Michael Clark Latham Davis – Blackfoot, Idaho 1979

On February 7, 1979, young mother Pam Davis awoke and found her two-month old child Michael Clark Latham Davis dead in his crib of a massive skull fracture. His death has been ruled a homicide. Pam lived outside of Blackfoot, Idaho on Riverton Road at the time.

A 1979 news story lists the following adults in the home at the time of Michael’s death, and all were given polygraphs by the police department: Pam Davis (mother), Eddie Turner, John Davis (father), Jack Moore, Paula Hernandez, and Debbie Goodwin. Pam Davis is not considered a suspect in her son’s death.

Twenty five years after his death, Blackfoot detectives notified Pam her son’s case had been reopened due to new information. Contact the Bingham County Sheriff’s Office if you have information about the death of Michael Davis.

Read more here from the Post Register 

Printed on: August 01, 2007

Cold case, new information?

By SONJA LEE

Post Register

Blackfoot detectives are seeking new leads on old unsolved crimes.

BLACKFOOT — Right now, it’s a cold case with lukewarm information that could get hotter with more information.

Blackfoot detectives say they are close to solving the 1979 death of Michael Clark Davis, a 10-week-old infant who died from severe head trauma and multiple skull fractures. But they still need more information before they can make an arrest, and they hope community members can help them.

“It’s been a long time. We hope that people that might have been afraid to say something will come forward,” said Paul Newbold, a detective with the combined Blackfoot and Bingham County detective unit.

Although Newbold wouldn’t disclose specifics about the evidence, people have already provided valuable tips.

“People that were around back then have matured. What they dismissed earlier is important because they have kids now and sympathize with the mother,” he said.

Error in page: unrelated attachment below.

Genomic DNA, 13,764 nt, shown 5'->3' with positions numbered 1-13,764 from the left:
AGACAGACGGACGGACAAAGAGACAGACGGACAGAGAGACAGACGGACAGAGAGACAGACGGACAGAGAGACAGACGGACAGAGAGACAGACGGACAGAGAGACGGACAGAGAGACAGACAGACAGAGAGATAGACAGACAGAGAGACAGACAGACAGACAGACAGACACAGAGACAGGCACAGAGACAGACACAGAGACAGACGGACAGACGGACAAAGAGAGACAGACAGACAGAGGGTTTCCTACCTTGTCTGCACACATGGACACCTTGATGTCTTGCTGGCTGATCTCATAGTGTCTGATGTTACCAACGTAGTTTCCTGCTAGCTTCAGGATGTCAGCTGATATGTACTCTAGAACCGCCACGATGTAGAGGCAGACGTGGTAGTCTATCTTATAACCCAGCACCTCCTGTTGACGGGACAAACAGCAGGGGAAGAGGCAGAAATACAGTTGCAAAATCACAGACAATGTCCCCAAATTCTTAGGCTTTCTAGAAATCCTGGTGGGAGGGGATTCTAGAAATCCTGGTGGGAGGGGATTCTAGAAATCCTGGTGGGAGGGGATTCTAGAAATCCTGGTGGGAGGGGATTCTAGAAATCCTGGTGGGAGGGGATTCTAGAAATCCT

The new investigation has turned up a “person of interest,” but Newbold won’t say what makes that person interesting to the case.

Michael was found 28 years ago in his crib by his mother, Pam (Davis) Richards.

“I can’t remember what happened before and after I found him, but I can remember how I screamed and I held him,” she said.

During the investigation that followed, Richards and the other eight people living in the household were interviewed. The cause of Michael’s death was ruled undetermined.

For years, Richards said she would call the detectives working her son’s case, asking whether they had anything. The detectives said there was nothing they could do.

But on the 25th anniversary of her son’s death, Richards received a call from Newbold, who said he was reopening the case because of some new information he’d received.

“I was so excited,” Richards said. “I thought it was going to take a matter of months for them to solve the case.”

Newbold sent photographs and evidence to a forensic pathologist, who decided Michael hadn’t died from shaking or from any accidental causes.

“It was definitely homicide,” Newbold said.

Three years later, however, Richards is still waiting for an answer.

Newbold said the investigation is going slow because of the evidence that needs to be collected and that the detectives have other cases to work.

“We have one shot at doing this and doing it correctly,” Newbold said.

While the detectives take their time, Richards has been on an emotional roller coaster.

“It’s not anger, it’s not happiness. It’s just emotion,” she said. “I’m in it for the long haul.”

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